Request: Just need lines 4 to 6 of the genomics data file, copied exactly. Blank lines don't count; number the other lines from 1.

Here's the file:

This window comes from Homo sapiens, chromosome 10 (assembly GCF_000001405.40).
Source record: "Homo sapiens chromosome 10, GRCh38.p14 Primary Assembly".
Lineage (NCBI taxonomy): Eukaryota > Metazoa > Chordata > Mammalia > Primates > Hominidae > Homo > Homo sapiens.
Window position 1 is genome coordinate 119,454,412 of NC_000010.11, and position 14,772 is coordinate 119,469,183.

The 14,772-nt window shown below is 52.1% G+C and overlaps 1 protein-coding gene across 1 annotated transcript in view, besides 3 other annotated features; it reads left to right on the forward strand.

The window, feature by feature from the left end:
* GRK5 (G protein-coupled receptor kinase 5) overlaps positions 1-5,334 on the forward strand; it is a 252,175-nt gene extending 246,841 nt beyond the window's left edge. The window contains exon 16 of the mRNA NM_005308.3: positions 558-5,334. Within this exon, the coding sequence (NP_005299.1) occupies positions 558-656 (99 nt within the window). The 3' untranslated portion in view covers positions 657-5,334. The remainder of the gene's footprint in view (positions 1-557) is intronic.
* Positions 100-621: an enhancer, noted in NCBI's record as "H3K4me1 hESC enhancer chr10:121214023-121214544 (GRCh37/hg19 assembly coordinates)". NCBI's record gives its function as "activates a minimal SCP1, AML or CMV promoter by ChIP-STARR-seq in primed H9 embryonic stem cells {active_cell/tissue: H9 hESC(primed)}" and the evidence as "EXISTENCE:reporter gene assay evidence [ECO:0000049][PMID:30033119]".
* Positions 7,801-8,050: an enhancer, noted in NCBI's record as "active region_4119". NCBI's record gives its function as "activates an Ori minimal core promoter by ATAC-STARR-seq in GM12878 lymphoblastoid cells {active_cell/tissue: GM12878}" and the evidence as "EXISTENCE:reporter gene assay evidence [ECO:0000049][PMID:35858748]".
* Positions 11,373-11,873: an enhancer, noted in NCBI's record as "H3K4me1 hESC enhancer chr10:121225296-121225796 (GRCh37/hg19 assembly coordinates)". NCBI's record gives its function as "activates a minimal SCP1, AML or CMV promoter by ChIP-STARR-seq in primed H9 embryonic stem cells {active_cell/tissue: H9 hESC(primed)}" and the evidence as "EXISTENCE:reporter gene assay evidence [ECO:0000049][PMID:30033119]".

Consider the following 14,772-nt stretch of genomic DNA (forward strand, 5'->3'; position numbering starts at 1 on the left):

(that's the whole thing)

Window position 1 is genome coordinate 119,454,412 of NC_000010.11, and position 14,772 is coordinate 119,469,183.

The 14,772-nt window shown below is 52.1% G+C and overlaps 1 protein-coding gene across 1 annotated transcript in view, besides 3 other annotated features; it reads left to right on the forward strand.

The window, feature by feature from the left end: